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Brazilian soy industry extends moratorium on deforestation indefinitely

Riparian forest and soy. Photo by Rhett A. Butler

Riparian forest and soy. Photo by Rhett A. Butler

  • The Brazilian soy industry has indefinitely extended a landmark moratorium on rainforest clearing for soybean production.
  • The agreement, first signed in 2006 after a Greenpeace campaign, had previously been renewed on an annual basis, regularly raising fears among environmentalists that it might not be renewed despite its success in helping curb deforestation for soy production in the Brazilian Amazon.
  • Brazilian soy exports were worth $31 billion in 2015.

The Brazilian soy industry has indefinitely extended a landmark moratorium on rainforest clearing for soybean production.

The agreement, first signed in 2006 after a Greenpeace campaign, had previously been renewed on an annual basis, regularly raising fears among environmentalists that it might not be renewed despite its success in helping curb deforestation for soy production in the Brazilian Amazon. The moratorium became a model for future zero deforestation commitments adopted by cattle, palm oil, and pulp and paper companies.

Greenpeace quickly welcomed the renewal.

“The renewal of the moratorium indefinitely ensures producers and trading companies can continue to rely on forest friendly Amazon soy to keep the doors to the global market open, even in times of environmental and political-economic crisis”, said Greenpeace’s Paulo Adario in a statement. “The forest thanks us for this commitment. And we, at the Soy Working Group, gain resilience to continue towards a permanent tool that combines production and forests conservation and the protection of the peoples who live in the Amazon.”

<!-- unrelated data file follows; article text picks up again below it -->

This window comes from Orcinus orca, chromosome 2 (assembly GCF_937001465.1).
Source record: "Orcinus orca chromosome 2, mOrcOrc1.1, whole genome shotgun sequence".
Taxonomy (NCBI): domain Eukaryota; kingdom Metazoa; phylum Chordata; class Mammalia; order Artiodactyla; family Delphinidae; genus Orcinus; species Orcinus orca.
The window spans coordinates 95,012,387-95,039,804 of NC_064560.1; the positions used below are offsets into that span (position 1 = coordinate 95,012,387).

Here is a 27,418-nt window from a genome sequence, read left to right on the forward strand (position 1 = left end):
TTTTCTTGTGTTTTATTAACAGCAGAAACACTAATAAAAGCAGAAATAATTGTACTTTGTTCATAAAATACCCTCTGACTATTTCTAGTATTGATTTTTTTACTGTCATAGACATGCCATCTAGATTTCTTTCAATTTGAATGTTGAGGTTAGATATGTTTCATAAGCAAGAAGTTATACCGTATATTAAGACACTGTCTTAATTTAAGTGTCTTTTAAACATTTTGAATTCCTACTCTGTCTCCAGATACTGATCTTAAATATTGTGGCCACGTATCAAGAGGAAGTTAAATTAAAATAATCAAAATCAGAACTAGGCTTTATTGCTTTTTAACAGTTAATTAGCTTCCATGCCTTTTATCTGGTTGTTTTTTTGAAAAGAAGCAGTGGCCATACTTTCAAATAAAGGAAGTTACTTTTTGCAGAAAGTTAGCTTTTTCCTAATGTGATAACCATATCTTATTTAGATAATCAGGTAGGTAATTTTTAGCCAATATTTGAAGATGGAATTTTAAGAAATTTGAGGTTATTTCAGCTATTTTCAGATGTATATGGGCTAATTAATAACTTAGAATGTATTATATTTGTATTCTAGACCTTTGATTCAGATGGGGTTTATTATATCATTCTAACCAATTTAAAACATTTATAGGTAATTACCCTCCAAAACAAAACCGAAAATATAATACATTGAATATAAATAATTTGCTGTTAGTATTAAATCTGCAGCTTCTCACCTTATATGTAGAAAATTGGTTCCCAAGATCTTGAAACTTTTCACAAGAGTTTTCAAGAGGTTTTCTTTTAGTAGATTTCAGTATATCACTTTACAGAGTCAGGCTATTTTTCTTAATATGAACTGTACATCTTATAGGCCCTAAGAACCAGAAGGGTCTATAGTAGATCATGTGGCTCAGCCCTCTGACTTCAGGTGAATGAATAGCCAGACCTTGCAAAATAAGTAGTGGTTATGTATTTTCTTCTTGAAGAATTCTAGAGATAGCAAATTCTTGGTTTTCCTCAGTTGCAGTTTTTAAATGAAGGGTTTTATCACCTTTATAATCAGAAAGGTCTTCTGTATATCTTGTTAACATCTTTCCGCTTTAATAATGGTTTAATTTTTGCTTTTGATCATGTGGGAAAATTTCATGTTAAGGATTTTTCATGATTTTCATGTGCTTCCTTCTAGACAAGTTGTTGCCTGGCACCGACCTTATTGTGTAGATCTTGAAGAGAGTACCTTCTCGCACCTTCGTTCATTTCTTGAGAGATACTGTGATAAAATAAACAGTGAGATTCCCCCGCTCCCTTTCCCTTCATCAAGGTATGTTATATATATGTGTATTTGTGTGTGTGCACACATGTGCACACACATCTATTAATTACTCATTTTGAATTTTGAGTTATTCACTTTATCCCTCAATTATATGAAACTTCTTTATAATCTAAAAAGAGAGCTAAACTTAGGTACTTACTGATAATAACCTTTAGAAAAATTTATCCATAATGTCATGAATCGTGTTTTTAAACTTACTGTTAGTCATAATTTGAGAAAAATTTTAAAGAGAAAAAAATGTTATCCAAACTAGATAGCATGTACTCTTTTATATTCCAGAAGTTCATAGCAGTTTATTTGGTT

Soy with a strip of legal forest reserve in Mato Grosso, Brazil. Photo by Rhett A. Butler

The new agreement was signed by the Brazilian Ministry, the Soy Working Group (GTS – Grupo de Trabalho da Soja), the Brazilian Association of Vegetable Oils Industry (ABIOVE), Brazil’s National Association of Grain Exporters (ANEC), and Greenpeace.

According to Greenpeace, the agreement “guarantees market access only to soy that is free from deforestation, slave labor or threats to indigenous lands.”

The group noted that while soy production has expanded by a million hectares in the Brazilian Amazon since the moratorium was signed in July 2006, only 0.8 percent of that expansion occurred in newly deforested areas. Prior to the moratorium, soy was a major driver of deforestation in the region, especially in the states of Mato Grosso and Para.

“This large increase in soy production while respecting the moratorium is proof to the market: producing without destroying the forest is good business”, said Adario.

Deforestation in the Brazilian Amazon is down roughly 80 percent as measured on an annual basis since its 2004 peak.

The jaguar is one of the biggest mammals found in the Amazon rainforest. Photo by Rhett A. Butler